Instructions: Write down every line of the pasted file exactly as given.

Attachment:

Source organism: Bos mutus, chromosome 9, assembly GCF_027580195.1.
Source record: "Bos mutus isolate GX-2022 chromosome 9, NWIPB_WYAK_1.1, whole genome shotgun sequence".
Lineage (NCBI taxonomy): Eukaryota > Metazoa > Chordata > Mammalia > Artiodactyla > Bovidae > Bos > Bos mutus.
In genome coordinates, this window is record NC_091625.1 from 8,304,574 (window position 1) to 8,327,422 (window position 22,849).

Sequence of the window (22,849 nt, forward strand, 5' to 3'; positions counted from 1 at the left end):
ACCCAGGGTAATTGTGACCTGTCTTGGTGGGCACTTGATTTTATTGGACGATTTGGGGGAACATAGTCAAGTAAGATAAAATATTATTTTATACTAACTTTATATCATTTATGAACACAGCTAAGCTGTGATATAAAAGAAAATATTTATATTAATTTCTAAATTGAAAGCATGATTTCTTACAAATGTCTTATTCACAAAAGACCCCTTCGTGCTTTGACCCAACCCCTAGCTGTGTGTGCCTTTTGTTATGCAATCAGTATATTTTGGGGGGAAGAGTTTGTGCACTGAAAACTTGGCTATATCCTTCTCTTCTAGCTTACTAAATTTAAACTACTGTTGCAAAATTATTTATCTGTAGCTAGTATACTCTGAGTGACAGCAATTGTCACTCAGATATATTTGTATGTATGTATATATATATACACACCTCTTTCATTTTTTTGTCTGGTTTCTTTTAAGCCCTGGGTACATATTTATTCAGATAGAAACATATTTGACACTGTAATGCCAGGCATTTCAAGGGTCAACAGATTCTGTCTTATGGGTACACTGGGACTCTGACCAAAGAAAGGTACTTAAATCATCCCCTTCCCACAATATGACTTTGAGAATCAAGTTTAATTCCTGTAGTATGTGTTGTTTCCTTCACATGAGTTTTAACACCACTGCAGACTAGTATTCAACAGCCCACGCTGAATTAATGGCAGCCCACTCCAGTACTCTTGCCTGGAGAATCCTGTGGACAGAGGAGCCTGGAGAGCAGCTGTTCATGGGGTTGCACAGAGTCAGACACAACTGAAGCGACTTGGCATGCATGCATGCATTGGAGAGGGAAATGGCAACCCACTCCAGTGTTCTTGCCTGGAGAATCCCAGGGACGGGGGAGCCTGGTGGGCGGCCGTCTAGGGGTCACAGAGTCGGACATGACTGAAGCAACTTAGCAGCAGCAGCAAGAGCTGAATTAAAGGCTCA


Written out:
Source organism: Bos mutus, chromosome 9, assembly GCF_027580195.1.
Source record: "Bos mutus isolate GX-2022 chromosome 9, NWIPB_WYAK_1.1, whole genome shotgun sequence".
Lineage (NCBI taxonomy): Eukaryota > Metazoa > Chordata > Mammalia > Artiodactyla > Bovidae > Bos > Bos mutus.
In genome coordinates, this window is record NC_091625.1 from 8,304,574 (window position 1) to 8,327,422 (window position 22,849).

Sequence of the window (22,849 nt, forward strand, 5' to 3'; positions counted from 1 at the left end):
ACCCAGGGTAATTGTGACCTGTCTTGGTGGGCACTTGATTTTATTGGACGATTTGGGGGAACATAGTCAAGTAAGATAAAATATTATTTTATACTAACTTTATATCATTTATGAACACAGCTAAGCTGTGATATAAAAGAAAATATTTATATTAATTTCTAAATTGAAAGCATGATTTCTTACAAATGTCTTATTCACAAAAGACCCCTTCGTGCTTTGACCCAACCCCTAGCTGTGTGTGCCTTTTGTTATGCAATCAGTATATTTTGGGGGGAAGAGTTTGTGCACTGAAAACTTGGCTATATCCTTCTCTTCTAGCTTACTAAATTTAAACTACTGTTGCAAAATTATTTATCTGTAGCTAGTATACTCTGAGTGACAGCAATTGTCACTCAGATATATTTGTATGTATGTATATATATATACACACCTCTTTCATTTTTTTGTCTGGTTTCTTTTAAGCCCTGGGTACATATTTATTCAGATAGAAACATATTTGACACTGTAATGCCAGGCATTTCAAGGGTCAACAGATTCTGTCTTATGGGTACACTGGGACTCTGACCAAAGAAAGGTACTTAAATCATCCCCTTCCCACAATATGACTTTGAGAATCAAGTTTAATTCCTGTAGTATGTGTTGTTTCCTTCACATGAGTTTTAACACCACTGCAGACTAGTATTCAACAGCCCACGCTGAATTAATGGCAGCCCACTCCAGTACTCTTGCCTGGAGAATCCTGTGGACAGAGGAGCCTGGAGAGCAGCTGTTCATGGGGTTGCACAGAGTCAGACACAACTGAAGCGACTTGGCATGCATGCATGCATTGGAGAGGGAAATGGCAACCCACTCCAGTGTTCTTGCCTGGAGAATCCCAGGGACGGGGGAGCCTGGTGGGCGGCCGTCTAGGGGTCACAGAGTCGGACATGACTGAAGCAACTTAGCAGCAGCAGCAAGAGCTGAATTAAAGGCTCA